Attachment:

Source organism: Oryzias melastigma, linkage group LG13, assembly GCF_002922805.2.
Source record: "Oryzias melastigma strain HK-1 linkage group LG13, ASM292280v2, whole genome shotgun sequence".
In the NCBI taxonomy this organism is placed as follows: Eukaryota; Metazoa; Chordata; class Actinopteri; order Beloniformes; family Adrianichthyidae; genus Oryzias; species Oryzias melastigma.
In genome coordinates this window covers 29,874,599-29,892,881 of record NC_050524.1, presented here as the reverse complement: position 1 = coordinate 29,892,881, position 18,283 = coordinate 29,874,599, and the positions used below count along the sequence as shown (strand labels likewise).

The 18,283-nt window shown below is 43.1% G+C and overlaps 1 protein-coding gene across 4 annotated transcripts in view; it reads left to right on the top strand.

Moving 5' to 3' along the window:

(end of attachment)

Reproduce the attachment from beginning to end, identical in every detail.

Source organism: Oryzias melastigma, linkage group LG13, assembly GCF_002922805.2.
Source record: "Oryzias melastigma strain HK-1 linkage group LG13, ASM292280v2, whole genome shotgun sequence".
In the NCBI taxonomy this organism is placed as follows: Eukaryota; Metazoa; Chordata; class Actinopteri; order Beloniformes; family Adrianichthyidae; genus Oryzias; species Oryzias melastigma.
In genome coordinates this window covers 29,874,599-29,892,881 of record NC_050524.1, presented here as the reverse complement: position 1 = coordinate 29,892,881, position 18,283 = coordinate 29,874,599, and the positions used below count along the sequence as shown (strand labels likewise).

The 18,283-nt window shown below is 43.1% G+C and overlaps 1 protein-coding gene across 4 annotated transcripts in view; it reads left to right on the top strand.

Moving 5' to 3' along the window: